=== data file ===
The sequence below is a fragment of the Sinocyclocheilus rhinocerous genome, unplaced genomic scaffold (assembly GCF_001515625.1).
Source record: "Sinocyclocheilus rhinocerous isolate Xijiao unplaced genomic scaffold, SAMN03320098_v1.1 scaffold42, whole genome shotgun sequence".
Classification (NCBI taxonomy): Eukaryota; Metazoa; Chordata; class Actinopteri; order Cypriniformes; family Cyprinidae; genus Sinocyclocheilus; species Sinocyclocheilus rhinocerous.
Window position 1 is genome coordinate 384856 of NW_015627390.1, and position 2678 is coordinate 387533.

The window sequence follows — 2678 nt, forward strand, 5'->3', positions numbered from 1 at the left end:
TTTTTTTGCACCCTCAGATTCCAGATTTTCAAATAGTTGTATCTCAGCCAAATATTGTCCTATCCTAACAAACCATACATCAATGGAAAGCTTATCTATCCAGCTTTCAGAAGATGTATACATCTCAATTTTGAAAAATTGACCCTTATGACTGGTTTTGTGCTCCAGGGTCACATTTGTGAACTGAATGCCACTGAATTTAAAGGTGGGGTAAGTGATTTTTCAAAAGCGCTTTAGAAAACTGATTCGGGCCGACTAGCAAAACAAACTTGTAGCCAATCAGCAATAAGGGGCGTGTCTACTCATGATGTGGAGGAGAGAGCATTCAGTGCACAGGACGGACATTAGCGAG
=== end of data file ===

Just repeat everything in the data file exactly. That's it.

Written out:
The sequence below is a fragment of the Sinocyclocheilus rhinocerous genome, unplaced genomic scaffold (assembly GCF_001515625.1).
Source record: "Sinocyclocheilus rhinocerous isolate Xijiao unplaced genomic scaffold, SAMN03320098_v1.1 scaffold42, whole genome shotgun sequence".
Classification (NCBI taxonomy): Eukaryota; Metazoa; Chordata; class Actinopteri; order Cypriniformes; family Cyprinidae; genus Sinocyclocheilus; species Sinocyclocheilus rhinocerous.
Window position 1 is genome coordinate 384856 of NW_015627390.1, and position 2678 is coordinate 387533.

The window sequence follows — 2678 nt, forward strand, 5'->3', positions numbered from 1 at the left end:
TTTTTTTGCACCCTCAGATTCCAGATTTTCAAATAGTTGTATCTCAGCCAAATATTGTCCTATCCTAACAAACCATACATCAATGGAAAGCTTATCTATCCAGCTTTCAGAAGATGTATACATCTCAATTTTGAAAAATTGACCCTTATGACTGGTTTTGTGCTCCAGGGTCACATTTGTGAACTGAATGCCACTGAATTTAAAGGTGGGGTAAGTGATTTTTCAAAAGCGCTTTAGAAAACTGATTCGGGCCGACTAGCAAAACAAACTTGTAGCCAATCAGCAATAAGGGGCGTGTCTACTCATGATGTGGAGGAGAGAGCATTCAGTGCACAGGACGGACATTAGCGAG